…Pledges additional $90 million***

Vladimir Putin, the Russian President, says the Russian Government has written off $23 billion debt burden of African countries.

Putin spoke at the plenary session of the ongoing second Russia–Africa Summit 2023 held from July 27 to July 28.

He said Moscow would allocate an additional $90 million for these purposes.

Putin said Russia was advocating the expansion of representation of African countries in the UN Security Council and other UN structures.

“Russia and Africa strive to develop cooperation in all areas and strengthen ‘honest, open, constructive’ partnership.

“Russia will also assist in opening new African embassies and consulates in Russia,” he said.

According to him, the reopening of embassies in Burkina Faso and Equatorial Guinea is going as planned.

He said sovereignty was “not a one-time achieved state,” and it must be constantly protected.

Putin also offered assistance to Africa in countering threats such as terrorism, piracy, and transnational crimes adding that it would continue to train personnel from African countries.

He assured that Russian businesses have a lot to offer partners from Africa.

Putin said transition to national currencies and the establishment of transport and logistics chains would contribute to the increase in mutual trade turnover.

“Russia is ready to provide trade preferences to Africa, support the creation of modern production sectors, agricultural sector, and provide assistance through relevant international structures and agencies.

“Russia will always be a responsible international supplier of agricultural products,” he said.

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U.S. Coastguard Finds ‘debris field’ Near Missing Vessel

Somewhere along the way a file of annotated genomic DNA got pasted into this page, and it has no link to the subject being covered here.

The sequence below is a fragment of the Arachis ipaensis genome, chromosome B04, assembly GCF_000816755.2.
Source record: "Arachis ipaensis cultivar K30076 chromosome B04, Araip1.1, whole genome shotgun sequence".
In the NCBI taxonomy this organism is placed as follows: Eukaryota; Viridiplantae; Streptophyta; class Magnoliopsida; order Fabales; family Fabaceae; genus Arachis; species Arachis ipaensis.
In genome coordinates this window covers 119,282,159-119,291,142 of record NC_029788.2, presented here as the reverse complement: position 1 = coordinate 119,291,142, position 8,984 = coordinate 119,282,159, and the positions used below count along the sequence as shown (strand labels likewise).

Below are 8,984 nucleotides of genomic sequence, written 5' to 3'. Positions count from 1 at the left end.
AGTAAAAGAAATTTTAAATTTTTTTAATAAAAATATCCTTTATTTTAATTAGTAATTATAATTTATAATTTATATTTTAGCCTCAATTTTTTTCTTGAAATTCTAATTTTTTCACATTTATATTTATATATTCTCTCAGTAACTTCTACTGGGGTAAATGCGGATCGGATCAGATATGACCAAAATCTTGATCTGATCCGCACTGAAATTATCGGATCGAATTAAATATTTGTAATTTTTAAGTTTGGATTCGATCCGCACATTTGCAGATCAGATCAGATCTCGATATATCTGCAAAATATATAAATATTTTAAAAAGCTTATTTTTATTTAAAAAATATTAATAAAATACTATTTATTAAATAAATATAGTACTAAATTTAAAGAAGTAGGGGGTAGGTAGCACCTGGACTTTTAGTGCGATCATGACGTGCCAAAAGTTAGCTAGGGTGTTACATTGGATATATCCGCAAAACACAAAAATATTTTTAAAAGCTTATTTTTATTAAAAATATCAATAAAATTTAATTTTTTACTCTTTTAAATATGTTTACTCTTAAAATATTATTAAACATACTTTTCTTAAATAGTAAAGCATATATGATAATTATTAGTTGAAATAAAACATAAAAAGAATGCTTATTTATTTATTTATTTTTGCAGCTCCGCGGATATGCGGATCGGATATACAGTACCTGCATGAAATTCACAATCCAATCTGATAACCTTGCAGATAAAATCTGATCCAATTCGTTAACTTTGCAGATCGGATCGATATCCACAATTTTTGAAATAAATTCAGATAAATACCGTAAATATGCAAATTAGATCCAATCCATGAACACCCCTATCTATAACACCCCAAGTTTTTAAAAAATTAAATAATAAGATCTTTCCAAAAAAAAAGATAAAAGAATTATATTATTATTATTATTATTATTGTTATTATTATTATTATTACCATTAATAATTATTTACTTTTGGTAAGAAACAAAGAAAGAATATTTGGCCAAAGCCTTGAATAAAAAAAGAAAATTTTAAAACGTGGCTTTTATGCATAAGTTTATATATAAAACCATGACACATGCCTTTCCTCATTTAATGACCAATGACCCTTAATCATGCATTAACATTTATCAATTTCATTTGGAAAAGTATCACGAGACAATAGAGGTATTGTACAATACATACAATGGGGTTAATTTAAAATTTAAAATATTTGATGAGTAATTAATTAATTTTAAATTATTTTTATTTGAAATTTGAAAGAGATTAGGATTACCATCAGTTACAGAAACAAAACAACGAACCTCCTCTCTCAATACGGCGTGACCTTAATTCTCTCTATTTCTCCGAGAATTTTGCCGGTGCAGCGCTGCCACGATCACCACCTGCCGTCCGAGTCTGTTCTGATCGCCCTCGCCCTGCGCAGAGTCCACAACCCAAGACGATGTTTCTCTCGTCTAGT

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A “debris field” has been discovered within the search area for the missing Titan submersible, the U.S. Coastguard (USCG) said on Thursday.

The agency said a remotely-operated vehicle made the discovery near the wreckage of the Titanic on Thursday.

The hunt for the missing deep-sea vessel is still an “active search and rescue” mission after it lost communication on Sunday.

The vessel was about 700 kilometres south of St John’s, Newfoundland, during a voyage to the Titanic shipwreck off the coast of Canada.

Coastguard officials said they were “evaluating the information” following Thursday’s debris discovery.

A press conference will be held at the Coastguard base in Boston to “discuss the findings” at 8pm (1900 GMT).

Rear Admiral John Mauger, the first Coastguard district commander, and Captain Jamie Frederick, first Coastguard district response coordinator, will lead the press conference.

Founding member of the Board of Trustees of The Explorers Club, Hamish Harding, was on board the undersea craft, alongside UK-based businessman Shahzada Dawood, his son Suleman Dawood, and OceanGate’s chief executive and founder Stockton Rush, as well as French submersible pilot Paul-Henri Nargeolet.

The USCG said the ROV that made the discovery was from the Canadian Horizon Arctic ship – with the debris being found on the sea floor near the Titanic wreckage.

Assistance from the Royal Air Force (RAF) is due to arrive in St John’s on Thursday after it confirmed a request was received overnight for help with the movement of additional commercial equipment.

Two RAF planes, a C-17 Globemaster and A400 Atlas, departed RAF Lossiemouth in north-east Scotland on Thursday.

A British submariner and equipment from a UK firm have been sent to help the search at the request of the U.S. Coastguard, Downing Street said.

Royal Navy submariner Lieutenant Commander Richard Kantharia, who was on exchange with the U.S. Navy, has been seconded to the search and rescue team.

OceanGate Expeditions estimated the oxygen supply on the 6.7 metre-long vessel would last 96 hours, giving rescuers a deadline of around midday on Thursday.

Experts said the chances of finding the sub and rescuing those inside were diminishing.

Former Royal Navy submarine captain Ryan Ramsey told the PA news agency: “The outlook is bleak, that’s the only word for it as this tragic event unfolds and almost the closing stages of where this changes from rescue to a salvage mission.”

The Titan is believed to be about 900 miles east and 400 miles south of Newfoundland.

It is not known how deep the vessel is, with the seabed being around 3,800 metres from the surface. 

– dpa